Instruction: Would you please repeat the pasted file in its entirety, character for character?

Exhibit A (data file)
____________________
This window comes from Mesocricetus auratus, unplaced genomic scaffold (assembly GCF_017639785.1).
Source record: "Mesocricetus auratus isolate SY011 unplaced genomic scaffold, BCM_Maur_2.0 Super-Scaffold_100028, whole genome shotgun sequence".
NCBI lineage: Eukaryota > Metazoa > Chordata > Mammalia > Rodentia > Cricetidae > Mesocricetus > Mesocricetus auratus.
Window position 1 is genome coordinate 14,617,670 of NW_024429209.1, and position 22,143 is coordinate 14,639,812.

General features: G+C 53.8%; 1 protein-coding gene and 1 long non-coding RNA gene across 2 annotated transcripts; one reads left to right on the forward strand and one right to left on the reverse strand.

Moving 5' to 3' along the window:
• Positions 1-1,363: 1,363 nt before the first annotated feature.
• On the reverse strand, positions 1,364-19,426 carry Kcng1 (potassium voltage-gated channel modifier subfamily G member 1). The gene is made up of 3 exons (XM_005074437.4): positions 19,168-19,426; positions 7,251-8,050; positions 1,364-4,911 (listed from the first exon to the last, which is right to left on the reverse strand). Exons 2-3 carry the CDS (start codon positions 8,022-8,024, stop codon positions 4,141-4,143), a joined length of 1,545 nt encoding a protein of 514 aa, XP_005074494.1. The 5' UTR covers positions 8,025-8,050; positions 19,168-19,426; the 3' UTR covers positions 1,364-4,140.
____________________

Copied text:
This window comes from Mesocricetus auratus, unplaced genomic scaffold (assembly GCF_017639785.1).
Source record: "Mesocricetus auratus isolate SY011 unplaced genomic scaffold, BCM_Maur_2.0 Super-Scaffold_100028, whole genome shotgun sequence".
NCBI lineage: Eukaryota > Metazoa > Chordata > Mammalia > Rodentia > Cricetidae > Mesocricetus > Mesocricetus auratus.
Window position 1 is genome coordinate 14,617,670 of NW_024429209.1, and position 22,143 is coordinate 14,639,812.

General features: G+C 53.8%; 1 protein-coding gene and 1 long non-coding RNA gene across 2 annotated transcripts; one reads left to right on the forward strand and one right to left on the reverse strand.

Moving 5' to 3' along the window:
• Positions 1-1,363: 1,363 nt before the first annotated feature.
• On the reverse strand, positions 1,364-19,426 carry Kcng1 (potassium voltage-gated channel modifier subfamily G member 1). The gene is made up of 3 exons (XM_005074437.4): positions 19,168-19,426; positions 7,251-8,050; positions 1,364-4,911 (listed from the first exon to the last, which is right to left on the reverse strand). Exons 2-3 carry the CDS (start codon positions 8,022-8,024, stop codon positions 4,141-4,143), a joined length of 1,545 nt encoding a protein of 514 aa, XP_005074494.1. The 5' UTR covers positions 8,025-8,050; positions 19,168-19,426; the 3' UTR covers positions 1,364-4,140.